The Midas touch is heavy in Seoul. The standard workaday look involves cushy, dewy skin, invisible pores, filled-in straight brows, a gradient lip, and golden eyes. Not glittery—just gold. It would recall Cleopatra except the eyeliner’s a bit more toned down. It’s the Korean answer to the Western everyday eye, which might mean a little taupe shadow and possibly a little liner smudged at the outer corners. Gold is their neutral (which makes sense—dewy is their matte and soaking is their “dewy”). But the exact cast of metal can vary. On the street, there are light sunny golds, warm nearly-rose golds, and deep island-y bronzes. If this sounds like actual summer to you, well, yes. You’re picking up what they’re putting down.
It’s an easy look to get. You can graduate and gradiate different shades of gold and bronze if you’re into that, but you can also just slap down a primer (or even a little concealer) and smudge some shadow on your lid with (gasp) your finger. It’s that simple, and the results look expensive yet easy, like gold always does.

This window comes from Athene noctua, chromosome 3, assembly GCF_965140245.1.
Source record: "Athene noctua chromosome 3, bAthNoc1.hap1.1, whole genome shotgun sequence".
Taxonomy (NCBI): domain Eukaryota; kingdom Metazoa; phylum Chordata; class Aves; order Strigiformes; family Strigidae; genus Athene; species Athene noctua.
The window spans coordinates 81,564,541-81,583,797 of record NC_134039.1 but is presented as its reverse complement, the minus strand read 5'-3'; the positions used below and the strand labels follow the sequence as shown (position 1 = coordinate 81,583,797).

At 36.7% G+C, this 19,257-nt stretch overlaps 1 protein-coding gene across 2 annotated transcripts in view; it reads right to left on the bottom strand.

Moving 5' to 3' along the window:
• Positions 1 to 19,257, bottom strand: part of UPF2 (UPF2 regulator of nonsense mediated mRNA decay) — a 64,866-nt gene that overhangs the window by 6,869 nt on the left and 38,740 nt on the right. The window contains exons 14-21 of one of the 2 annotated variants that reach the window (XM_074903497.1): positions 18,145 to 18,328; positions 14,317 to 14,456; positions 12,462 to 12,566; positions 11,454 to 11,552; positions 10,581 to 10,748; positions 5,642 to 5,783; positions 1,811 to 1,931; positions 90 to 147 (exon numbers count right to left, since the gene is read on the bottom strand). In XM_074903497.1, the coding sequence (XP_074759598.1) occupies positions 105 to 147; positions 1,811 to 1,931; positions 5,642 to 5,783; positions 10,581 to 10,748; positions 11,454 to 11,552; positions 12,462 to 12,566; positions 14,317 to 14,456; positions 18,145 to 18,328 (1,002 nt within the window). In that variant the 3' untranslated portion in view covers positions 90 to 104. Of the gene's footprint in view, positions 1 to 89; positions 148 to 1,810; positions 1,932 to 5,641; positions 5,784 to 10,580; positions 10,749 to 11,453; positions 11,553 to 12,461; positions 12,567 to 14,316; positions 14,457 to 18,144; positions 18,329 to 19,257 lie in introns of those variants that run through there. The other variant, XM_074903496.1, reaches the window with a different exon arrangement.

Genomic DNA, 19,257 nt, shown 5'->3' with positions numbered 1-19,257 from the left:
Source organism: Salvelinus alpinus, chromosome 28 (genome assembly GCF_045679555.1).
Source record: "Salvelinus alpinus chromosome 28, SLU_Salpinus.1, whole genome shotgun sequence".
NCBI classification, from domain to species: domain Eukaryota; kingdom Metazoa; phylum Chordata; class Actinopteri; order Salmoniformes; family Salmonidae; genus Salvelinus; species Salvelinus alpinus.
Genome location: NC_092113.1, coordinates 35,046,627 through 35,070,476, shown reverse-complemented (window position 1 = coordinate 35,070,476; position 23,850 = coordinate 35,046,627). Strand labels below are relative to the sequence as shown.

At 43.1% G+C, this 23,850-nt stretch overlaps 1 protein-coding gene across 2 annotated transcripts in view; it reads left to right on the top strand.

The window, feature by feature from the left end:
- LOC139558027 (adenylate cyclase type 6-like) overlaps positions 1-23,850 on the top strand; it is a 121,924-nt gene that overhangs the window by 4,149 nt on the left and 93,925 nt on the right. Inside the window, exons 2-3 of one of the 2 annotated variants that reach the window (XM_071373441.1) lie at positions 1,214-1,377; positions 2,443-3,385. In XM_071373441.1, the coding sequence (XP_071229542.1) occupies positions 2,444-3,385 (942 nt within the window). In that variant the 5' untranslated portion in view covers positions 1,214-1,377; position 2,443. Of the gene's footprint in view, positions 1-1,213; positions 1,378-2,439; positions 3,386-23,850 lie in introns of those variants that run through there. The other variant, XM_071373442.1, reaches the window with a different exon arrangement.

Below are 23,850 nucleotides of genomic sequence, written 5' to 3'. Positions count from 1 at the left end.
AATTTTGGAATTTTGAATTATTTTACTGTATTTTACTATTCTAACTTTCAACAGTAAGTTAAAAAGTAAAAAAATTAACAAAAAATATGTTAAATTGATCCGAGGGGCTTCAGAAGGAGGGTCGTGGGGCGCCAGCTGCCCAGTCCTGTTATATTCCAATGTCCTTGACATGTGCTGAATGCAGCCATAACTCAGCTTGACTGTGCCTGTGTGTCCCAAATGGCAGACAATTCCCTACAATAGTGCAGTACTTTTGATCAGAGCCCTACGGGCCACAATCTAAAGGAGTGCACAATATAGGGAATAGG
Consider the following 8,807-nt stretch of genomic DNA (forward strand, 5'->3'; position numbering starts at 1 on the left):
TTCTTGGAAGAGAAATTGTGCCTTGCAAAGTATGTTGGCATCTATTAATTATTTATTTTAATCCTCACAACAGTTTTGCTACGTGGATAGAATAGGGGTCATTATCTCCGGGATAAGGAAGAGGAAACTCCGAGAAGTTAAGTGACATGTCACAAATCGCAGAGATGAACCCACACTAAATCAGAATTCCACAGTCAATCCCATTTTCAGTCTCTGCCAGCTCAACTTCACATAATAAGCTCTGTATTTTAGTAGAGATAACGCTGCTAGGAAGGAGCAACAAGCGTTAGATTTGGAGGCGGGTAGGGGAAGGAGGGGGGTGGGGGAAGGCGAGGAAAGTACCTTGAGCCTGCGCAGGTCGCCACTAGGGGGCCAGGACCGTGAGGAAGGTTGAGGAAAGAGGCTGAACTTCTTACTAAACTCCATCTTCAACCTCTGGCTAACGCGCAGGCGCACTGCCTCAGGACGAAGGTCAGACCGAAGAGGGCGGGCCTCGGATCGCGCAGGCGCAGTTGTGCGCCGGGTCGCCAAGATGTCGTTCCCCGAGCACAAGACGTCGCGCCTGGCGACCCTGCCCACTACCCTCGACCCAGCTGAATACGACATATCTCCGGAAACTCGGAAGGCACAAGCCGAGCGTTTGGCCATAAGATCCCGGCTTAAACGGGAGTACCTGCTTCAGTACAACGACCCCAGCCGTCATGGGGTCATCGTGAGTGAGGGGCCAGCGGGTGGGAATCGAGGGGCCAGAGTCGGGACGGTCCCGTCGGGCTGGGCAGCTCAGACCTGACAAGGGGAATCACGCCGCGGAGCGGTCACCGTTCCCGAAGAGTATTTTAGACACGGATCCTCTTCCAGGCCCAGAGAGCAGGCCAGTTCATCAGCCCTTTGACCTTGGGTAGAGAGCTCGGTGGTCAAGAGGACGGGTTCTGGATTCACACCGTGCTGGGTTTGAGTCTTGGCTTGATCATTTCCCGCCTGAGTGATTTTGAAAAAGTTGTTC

Gold shadow options abound generally, but Korea’s are, ahem, a treasure trove. Gold pigments generally run denser there—they’re also longer-lasting, and generally look more real than thin Stateside metallics. A few top qualifiers: the gold side of Banila Co’s eyeshadow duo Two Eyes in Versailles, and if you want something deliciously creamy as a base or a let-alone liner layer, Laura Mercier’s Caviar Stick in Copper. Or, if you want a whole lot of options in one place, do what millions of women have done before—pick up a gold-hued Urban Decay Naked3 palette, where pigments ranging from shimmery rose gold to burnished bronze lay happily side by side, like an improbably organized jewelry box. It’s the best of summer and the best of Korea in one look.